In last year’s fourth quarter earnings report, Twitter showed a 12 per cent increase in advertising revenue, totalling $885 million USD, which now includes marketing for legal cannabis businesses. While the platform has a global prohibition on the promotion of all illicit, recreational, and herbal drugs, associated accessories and dispensaries, and depictions of hard drug use, it does, however, consider two country-specific exemptions. In Canada, users may promote cannabis content if they have obtained both a Health Canada licence and authorization from Twitter itself. Once greenlit, ads cannot depict price, distribution, or youth-targeted content, and they can’t be displayed to users living in jurisdictions with a ban on any cannabis advertising, indirect or direct, like Quebec. The platform’s U.S. policy complies with its legislative shifts as well, in that ads can only promote non-ingestible, legally derived CBD topical products (produced in accordance with the Hemp Farm Act), ad content can only appeal to those over 21, and cannot be posted in jurisdictions that don’t allow for cannabis advertising (Georgia, Idaho, Iowa, Mississippi, Missouri, Nebraska, Oklahoma, South Dakota, and Virginia).

Facebook & Instagram

Mark Zuckerberg’s early and unpopular foray into social media networking, Facesmash, was launched as a “prank” to rate college girls on their hotness (that didn’t age well). That factoid has nothing to do with weed, or his much more successful platform Facebook, but I think it shouldn’t be forgotten in the conversations around the moral applications of social media (considering moral fortitude is an argument so often weaponized against the autonomy of drug users). Facebook, which was launched in 2004, is now considered one of the grandfathers of social media. And it’s policies are as mothballed as that image conveys.

In 2016, Facebook noticeably started policing dispensaries and entrepreneurs using the platform to promote grey market businesses. Leading into 2018, however, its moderators began cracking down hard on weed content in general. Without warning, the platform began surreptitiously hiding and deleting anything hailing terms like “marijuana” and “weed”, so users weren’t able to search for cannabis-related business, organizations, or pages. The moratorium even shrouded pages owned by provincial entities, like the Ontario Cannabis Store, American government associations, like the California Bureau of Cannabis Control, and non-profits not promoting its sale, including advocacy group the National Organization for the Reform of Marijuana Laws (NORML). The campaign ended on October 11 that year when Facebook Inc. announced a lift on its ban for verified accounts.

“We are constantly working to improve our search results so that we minimize the opportunity for people to attempt illicit drug sales while showing content that is allowed on Facebook and is relevant to what you are searching,” Sarah Pollack, a Facebook spokesperson, told MarketWatch, the publication that broke the announcement. “When searching ‘cannabis’ or ‘marijuana,’ pages that have been verified for authenticity will now be included in search results.”

Once you’ve sifted through policy on selling human organs, child pornography, and 3D gun printing files, however, you’ll find a slightly less open-minded dialogue dictating what is eligible for the holy “verified” checkmark.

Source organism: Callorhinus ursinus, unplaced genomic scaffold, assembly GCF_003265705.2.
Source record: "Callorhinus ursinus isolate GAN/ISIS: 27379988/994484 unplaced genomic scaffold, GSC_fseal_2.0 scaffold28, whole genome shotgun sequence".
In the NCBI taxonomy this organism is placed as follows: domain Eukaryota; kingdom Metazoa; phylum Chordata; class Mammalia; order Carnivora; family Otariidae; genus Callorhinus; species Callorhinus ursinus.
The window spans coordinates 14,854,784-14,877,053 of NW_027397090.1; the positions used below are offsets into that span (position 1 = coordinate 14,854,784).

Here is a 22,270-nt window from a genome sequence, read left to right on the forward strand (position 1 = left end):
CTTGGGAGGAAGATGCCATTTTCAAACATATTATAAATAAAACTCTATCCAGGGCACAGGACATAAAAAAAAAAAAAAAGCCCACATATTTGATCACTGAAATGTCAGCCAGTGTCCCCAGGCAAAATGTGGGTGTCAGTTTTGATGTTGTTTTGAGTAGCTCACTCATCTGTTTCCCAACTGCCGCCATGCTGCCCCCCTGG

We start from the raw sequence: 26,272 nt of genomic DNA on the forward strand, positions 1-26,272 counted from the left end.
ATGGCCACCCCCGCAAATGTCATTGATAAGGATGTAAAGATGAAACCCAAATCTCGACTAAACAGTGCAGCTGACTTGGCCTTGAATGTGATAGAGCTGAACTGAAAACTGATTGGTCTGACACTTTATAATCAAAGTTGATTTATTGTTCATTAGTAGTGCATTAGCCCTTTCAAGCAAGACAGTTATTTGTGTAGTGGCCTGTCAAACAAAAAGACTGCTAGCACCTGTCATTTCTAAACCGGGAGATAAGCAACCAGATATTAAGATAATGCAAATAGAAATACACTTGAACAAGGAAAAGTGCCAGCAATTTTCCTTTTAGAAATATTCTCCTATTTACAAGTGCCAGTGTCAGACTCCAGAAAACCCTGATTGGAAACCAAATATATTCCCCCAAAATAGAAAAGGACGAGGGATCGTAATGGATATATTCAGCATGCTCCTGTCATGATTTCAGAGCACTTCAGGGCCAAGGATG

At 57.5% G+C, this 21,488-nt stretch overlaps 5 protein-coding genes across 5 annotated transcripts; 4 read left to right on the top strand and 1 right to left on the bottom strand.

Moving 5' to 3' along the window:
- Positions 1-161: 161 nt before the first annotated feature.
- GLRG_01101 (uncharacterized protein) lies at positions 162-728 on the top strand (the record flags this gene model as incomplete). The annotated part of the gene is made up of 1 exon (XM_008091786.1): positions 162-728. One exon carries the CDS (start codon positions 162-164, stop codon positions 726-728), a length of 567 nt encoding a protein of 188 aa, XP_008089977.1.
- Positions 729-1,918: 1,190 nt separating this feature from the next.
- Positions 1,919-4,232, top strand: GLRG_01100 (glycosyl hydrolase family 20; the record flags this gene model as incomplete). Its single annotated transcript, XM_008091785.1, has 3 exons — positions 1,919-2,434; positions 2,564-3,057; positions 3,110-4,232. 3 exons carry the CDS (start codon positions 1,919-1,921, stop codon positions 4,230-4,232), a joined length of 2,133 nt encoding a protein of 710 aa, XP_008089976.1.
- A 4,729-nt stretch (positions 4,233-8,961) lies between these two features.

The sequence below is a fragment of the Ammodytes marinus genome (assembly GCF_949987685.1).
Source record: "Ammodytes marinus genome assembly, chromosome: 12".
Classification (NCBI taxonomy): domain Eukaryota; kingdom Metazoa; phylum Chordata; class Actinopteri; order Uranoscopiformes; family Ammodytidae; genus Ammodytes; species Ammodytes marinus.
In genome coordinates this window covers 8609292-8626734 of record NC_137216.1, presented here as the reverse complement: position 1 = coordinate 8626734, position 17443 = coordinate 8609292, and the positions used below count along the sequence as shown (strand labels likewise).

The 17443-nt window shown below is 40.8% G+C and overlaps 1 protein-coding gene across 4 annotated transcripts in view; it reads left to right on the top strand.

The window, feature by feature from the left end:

The platform classifies cannabis as a regulated good under the violence and criminal behaviour section of Facebook’s community standards. Other content regulated under this umbrella is fraud, terrorist activity, mass murder, and publicized crime. Under these guidelines, Facebook prohibits “attempts by individuals, manufacturers, and retailers to purchase, sell or trade non-medical drugs, pharmaceutical drugs and marijuana.” This extends to mentions or depictions of cannabis, attempts to sell, buy, gift, or trade related products, or promoting, encouraging, coordinating, or providing instructions for the use or making of any “non-medical drugs”.

“Drugs are treated differently across countries and regions. Setting different policies based on the laws of every jurisdiction where we operate is simply not feasible. Instead, we’ve tried to take a common sense approach that we think is most in-line with what people find acceptable,” wrote Monika Bickert, Facebook’s vice president of global policy management, in 2018.

Facebook retains the right to remove any photos, testimonials, or videos depicting the use of cannabis, discussing personal use, or encouraging others to consume at its “sole discretion.”

Bickert does, however, specify a consideration: recovery. She continued: “We know that sharing one’s personal battle with addiction can be a powerful way to help one’s own and other people’s recovery. So we do allow discussion and depiction of non-medical drugs in the context of recovery testimonies.” (The blog provided the below example.)

Things start to get even foggier when one pulls at the strings making up Facebook's weed-related advertising policies. Most cannabis companies who attempt ad buys, marketplace posts, or “boosts” (ads created from posts on your own Facebook page with daily budgets and reach goals) via the platform end up with business pages banned, ads flagged, and accounts disabled. As little as one “violation” of the commerce policies can result in an axed account. When it comes to weed, that violation falls under the attempted buying or selling “prescription products, drugs, and drug paraphernalia”, which specifies “marijuana and marijuana products” as its first example.